In an advanced new media class, I’m introducing technical writing to some excellent students. When I asked for a technical report, I got a lot of very well-written essays. It’s a media production studio, not a writing class, so I haven’t made the specifications of the technical report genre very central to the instruction, but they’ll be writing several more of these reports as the semester progresses, so I’m taking advantage of this well-written resource.
Technical writers are different from poets or authors of literary works in terms of their interest, purpose and style of writing. They both have writing expertise to be appreciated by their readers, but they are limited in their style as dictated by the nature of the material they create. Technical writers also need some creativity to go with their logic and knowledge expertise about technical subjects.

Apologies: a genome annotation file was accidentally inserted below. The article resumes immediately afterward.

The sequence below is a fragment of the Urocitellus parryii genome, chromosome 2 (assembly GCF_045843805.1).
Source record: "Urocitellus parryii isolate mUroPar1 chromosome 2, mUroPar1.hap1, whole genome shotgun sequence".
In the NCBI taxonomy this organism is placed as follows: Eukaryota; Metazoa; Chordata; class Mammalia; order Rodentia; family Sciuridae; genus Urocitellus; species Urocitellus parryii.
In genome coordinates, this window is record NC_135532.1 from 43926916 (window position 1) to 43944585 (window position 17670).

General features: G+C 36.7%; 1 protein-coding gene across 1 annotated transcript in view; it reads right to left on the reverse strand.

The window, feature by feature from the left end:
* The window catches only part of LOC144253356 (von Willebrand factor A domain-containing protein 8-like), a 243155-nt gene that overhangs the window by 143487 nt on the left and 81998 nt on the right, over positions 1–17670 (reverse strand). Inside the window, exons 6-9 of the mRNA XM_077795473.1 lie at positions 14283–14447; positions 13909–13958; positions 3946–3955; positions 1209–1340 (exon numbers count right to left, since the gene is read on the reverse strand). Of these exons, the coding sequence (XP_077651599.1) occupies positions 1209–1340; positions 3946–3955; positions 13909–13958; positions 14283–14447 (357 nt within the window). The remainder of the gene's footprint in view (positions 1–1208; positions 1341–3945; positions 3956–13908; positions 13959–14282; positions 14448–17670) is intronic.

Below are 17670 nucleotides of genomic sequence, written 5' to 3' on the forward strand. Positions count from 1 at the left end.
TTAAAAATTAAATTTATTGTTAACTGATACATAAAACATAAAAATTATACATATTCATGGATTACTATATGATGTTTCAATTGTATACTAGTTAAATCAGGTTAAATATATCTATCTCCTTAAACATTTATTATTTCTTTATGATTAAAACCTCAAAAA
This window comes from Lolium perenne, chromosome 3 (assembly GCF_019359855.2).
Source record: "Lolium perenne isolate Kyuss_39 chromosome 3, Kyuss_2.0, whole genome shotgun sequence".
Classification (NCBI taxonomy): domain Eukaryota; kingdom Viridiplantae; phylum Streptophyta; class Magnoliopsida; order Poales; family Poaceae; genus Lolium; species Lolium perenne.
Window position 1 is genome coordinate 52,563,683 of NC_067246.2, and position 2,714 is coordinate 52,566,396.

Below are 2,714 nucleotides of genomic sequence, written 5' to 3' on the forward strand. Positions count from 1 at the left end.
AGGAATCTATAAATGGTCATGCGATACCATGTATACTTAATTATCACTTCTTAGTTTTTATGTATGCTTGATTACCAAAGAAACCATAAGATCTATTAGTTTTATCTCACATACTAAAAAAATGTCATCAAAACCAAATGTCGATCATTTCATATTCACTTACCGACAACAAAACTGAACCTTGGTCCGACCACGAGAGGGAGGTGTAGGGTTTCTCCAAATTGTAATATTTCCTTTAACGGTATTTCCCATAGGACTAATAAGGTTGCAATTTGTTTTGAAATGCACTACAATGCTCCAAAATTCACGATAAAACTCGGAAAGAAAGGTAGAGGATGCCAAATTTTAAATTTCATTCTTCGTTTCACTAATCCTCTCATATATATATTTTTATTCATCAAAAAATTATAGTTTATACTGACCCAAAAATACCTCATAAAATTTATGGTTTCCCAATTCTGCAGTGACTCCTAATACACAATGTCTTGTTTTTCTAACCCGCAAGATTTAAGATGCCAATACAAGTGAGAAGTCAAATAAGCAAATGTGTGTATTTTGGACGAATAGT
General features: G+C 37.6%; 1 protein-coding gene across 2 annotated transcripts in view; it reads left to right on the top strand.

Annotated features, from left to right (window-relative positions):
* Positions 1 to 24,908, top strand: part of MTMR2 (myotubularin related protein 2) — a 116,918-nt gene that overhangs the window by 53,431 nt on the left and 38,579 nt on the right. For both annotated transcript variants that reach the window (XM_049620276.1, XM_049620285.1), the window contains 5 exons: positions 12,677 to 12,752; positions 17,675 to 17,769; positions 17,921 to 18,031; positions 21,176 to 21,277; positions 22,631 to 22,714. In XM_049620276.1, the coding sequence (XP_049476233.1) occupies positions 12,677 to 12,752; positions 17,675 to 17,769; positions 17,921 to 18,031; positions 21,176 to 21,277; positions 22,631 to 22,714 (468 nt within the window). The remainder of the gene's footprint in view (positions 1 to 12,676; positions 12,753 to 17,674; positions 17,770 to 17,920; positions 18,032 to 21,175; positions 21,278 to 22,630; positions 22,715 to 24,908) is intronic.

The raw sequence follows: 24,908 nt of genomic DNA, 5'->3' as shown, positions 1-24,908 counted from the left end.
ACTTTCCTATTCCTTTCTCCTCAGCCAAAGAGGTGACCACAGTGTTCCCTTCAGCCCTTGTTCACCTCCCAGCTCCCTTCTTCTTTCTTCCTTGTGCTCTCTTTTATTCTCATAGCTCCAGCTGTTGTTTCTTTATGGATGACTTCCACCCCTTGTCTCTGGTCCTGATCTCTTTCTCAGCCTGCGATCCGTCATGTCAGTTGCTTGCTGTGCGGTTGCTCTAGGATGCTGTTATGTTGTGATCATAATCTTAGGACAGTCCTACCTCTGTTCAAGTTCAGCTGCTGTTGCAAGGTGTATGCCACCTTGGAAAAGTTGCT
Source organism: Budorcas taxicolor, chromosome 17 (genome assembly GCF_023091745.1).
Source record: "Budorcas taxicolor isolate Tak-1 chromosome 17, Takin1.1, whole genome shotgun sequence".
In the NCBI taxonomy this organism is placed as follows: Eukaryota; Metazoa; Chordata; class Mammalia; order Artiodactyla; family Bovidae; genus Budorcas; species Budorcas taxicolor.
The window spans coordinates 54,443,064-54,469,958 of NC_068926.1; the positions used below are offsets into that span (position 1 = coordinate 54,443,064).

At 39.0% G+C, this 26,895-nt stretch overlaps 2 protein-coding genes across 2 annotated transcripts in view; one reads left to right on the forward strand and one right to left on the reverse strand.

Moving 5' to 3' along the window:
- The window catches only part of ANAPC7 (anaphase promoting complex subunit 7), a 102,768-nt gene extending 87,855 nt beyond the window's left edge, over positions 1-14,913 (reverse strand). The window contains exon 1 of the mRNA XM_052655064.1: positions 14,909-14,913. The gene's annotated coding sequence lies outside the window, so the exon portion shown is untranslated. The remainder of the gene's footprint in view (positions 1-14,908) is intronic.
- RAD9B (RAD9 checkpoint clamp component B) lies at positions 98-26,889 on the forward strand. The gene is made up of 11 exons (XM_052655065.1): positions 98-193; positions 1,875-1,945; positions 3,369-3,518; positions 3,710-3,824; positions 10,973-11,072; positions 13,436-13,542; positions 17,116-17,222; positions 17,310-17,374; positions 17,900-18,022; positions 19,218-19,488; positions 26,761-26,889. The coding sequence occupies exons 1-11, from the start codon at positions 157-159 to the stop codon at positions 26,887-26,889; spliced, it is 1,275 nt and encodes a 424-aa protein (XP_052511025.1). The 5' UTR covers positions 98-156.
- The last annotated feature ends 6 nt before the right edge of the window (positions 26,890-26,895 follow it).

Technical writing in the surface is non-fiction writing. But not all non-fiction manuscripts are considered technical documents. Literature has in its genres both fiction and non-fiction. Unlike the wide circulation of literary fiction that caters to general readers, technical writing targets specific audience. The readers of technical writing are those mostly interested on technical subjects. They include experts, professionals, field practitioners and the academics.